Location: Watershed Management ResearchTitle: Finding the rain/snow transition elevation during storm events in mountain basins) Author
|Marks, Daniel - Danny|
Submitted to: European Geosciences Union General Assembly Proceedings
Publication Type: Abstract Only
Publication Acceptance Date: 11/1/2007
Publication Date: 12/8/2007
Citation: Marks, D.G., Winstral, A.H. 2007. Finding the rain/snow transition elevation during storm events in mountain basins. Presented in Joint symposium JHW001: INteractions between snow, vegetation and the atmosphere, The 24th General Assembly of the IUGG, Perugia, Italy, July 2-13, 2007. Interpretive Summary:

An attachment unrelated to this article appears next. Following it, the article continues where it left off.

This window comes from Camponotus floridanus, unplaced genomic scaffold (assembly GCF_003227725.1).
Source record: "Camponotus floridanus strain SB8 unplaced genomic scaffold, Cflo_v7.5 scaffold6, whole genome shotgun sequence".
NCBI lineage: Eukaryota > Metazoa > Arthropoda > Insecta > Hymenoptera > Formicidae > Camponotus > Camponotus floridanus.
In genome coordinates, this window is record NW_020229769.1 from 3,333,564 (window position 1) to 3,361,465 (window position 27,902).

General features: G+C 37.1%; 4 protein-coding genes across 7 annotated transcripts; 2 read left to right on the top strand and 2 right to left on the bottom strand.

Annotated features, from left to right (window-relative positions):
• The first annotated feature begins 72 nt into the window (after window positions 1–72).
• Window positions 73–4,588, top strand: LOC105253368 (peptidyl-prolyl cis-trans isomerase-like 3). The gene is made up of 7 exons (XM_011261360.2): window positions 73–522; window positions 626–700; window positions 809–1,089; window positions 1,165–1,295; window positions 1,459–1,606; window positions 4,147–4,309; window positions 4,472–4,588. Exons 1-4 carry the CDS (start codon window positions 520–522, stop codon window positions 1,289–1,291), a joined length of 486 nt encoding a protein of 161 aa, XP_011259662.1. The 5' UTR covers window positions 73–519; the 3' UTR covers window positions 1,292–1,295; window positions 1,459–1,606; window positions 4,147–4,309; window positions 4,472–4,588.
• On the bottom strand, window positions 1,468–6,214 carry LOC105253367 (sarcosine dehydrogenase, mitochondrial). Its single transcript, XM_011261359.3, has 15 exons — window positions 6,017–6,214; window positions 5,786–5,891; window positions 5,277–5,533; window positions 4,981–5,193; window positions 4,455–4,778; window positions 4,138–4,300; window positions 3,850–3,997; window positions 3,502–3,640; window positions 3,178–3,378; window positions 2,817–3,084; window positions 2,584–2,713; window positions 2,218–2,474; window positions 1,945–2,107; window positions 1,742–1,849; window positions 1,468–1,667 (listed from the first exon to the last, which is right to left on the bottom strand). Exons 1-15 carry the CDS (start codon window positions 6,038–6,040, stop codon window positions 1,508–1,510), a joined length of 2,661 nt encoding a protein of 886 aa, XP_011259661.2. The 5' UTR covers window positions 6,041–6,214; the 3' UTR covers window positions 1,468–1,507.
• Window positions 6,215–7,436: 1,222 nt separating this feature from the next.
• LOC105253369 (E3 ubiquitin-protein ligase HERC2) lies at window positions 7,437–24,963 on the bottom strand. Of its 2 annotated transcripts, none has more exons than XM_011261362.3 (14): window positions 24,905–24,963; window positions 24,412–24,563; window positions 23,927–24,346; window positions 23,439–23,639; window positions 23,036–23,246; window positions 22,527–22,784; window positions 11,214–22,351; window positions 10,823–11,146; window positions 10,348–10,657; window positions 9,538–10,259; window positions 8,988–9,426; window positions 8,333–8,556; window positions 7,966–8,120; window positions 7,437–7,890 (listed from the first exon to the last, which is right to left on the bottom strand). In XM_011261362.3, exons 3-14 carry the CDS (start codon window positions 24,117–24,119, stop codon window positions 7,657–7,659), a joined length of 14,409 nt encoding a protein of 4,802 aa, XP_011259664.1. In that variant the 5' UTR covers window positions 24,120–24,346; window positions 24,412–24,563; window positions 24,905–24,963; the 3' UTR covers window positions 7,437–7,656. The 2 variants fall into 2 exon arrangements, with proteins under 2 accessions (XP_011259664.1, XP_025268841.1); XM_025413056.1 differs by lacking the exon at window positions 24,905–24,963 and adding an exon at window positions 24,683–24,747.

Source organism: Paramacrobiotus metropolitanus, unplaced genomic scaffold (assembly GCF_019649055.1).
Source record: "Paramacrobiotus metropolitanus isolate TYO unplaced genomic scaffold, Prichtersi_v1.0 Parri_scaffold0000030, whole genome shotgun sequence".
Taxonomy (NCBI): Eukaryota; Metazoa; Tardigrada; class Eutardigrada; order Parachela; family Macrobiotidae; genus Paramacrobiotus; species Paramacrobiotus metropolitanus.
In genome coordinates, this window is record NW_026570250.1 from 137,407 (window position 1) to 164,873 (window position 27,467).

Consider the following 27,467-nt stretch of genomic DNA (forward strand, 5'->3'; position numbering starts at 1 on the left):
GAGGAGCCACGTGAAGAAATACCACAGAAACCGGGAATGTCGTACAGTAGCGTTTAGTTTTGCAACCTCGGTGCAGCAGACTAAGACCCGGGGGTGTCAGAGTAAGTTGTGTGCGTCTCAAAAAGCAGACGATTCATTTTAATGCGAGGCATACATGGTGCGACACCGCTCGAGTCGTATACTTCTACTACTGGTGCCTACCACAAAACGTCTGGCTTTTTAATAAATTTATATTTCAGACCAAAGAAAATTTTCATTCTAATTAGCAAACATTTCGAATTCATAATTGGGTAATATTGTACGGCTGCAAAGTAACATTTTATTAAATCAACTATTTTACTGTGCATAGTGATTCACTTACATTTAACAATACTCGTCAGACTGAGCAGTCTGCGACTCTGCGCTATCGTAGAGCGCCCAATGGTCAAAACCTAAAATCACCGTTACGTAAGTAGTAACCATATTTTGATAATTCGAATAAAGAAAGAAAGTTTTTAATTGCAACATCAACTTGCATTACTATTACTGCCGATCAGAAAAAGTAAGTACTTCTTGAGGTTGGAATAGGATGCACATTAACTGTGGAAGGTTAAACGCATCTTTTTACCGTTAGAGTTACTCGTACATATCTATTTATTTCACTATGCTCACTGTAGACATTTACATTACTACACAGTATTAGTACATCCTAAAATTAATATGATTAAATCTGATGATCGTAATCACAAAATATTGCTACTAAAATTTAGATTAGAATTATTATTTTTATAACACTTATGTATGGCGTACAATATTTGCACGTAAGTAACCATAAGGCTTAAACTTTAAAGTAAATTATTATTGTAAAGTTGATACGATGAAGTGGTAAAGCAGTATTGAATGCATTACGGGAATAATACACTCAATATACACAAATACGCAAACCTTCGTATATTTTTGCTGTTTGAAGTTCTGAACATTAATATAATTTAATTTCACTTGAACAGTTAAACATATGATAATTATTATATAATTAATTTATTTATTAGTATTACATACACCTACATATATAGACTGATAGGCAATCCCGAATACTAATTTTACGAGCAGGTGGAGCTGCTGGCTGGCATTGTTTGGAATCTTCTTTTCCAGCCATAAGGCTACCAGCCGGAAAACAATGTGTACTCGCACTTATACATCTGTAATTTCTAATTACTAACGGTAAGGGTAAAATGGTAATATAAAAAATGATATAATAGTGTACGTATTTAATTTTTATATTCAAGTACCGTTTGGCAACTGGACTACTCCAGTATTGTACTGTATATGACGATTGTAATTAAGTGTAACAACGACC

Technical Abstract: In mountainous, forested environments, the interaction between vegetation and precipitation during winter storms is strongly dependant on whether the precipitation falls as snow or rain. In remote mountain regions, the elevation of rain/snow transition is very transient, and difficult to determine without onsite observation. In mid-latitude locations, at elevations within the rain/snow transition zone (1000-2000m), snow commonly falls when air temperatures are above C. In general hydrologists and watershed modelers use a calibrated air temperature relationship to determine precipitation phase, though such relationships are site specific, and highly variable, depending on season and storm track. Further, as the climate continues to warm, these relationships will need to be re-calibrated each year. In an effort to develop a more stable indicator of precipitation phase in mountain basins, we present data from a transect of 8 sites at 50m elevation intervals in a small mountain catchment in the northwestern US. The 1.8 km2 catchment in the Owhyee Mountains of Idaho, USA, ranges in elevation from 1488-1868m. In this region, it is typical for precipitation events to occur as rain in the lower and snow in the upper elevations. Air temperature, humidity and snow depth are measured at all eight transect sites, while full meteorology and precipitation are measured at three of the eight sites. Two years of data from the transect show a weak and highly variable relationship between air temperature and precipitation phase, while dew point temperature shows a strong, nearly 1:1 relationship to precipitation phase. When the dew point temperature is C or less, precipitation is snow; if the dew point temperature is above C, it is raining. The method was also satisfactorily tested over a mid-sized basin in Idaho (~240 km2), and a large river basin in southern Oregon (~5,000 km2). In all cases the elevation of the rain/snow transition was very dynamic, changing rapidly and continuously during the storm event. Because dew point temperature during a storm is a property of the air mass, it is less likely to be influenced by site or local conditions, and will be a more stable predictor of precipitation phase for modeling snow properties and processes in mountain basins.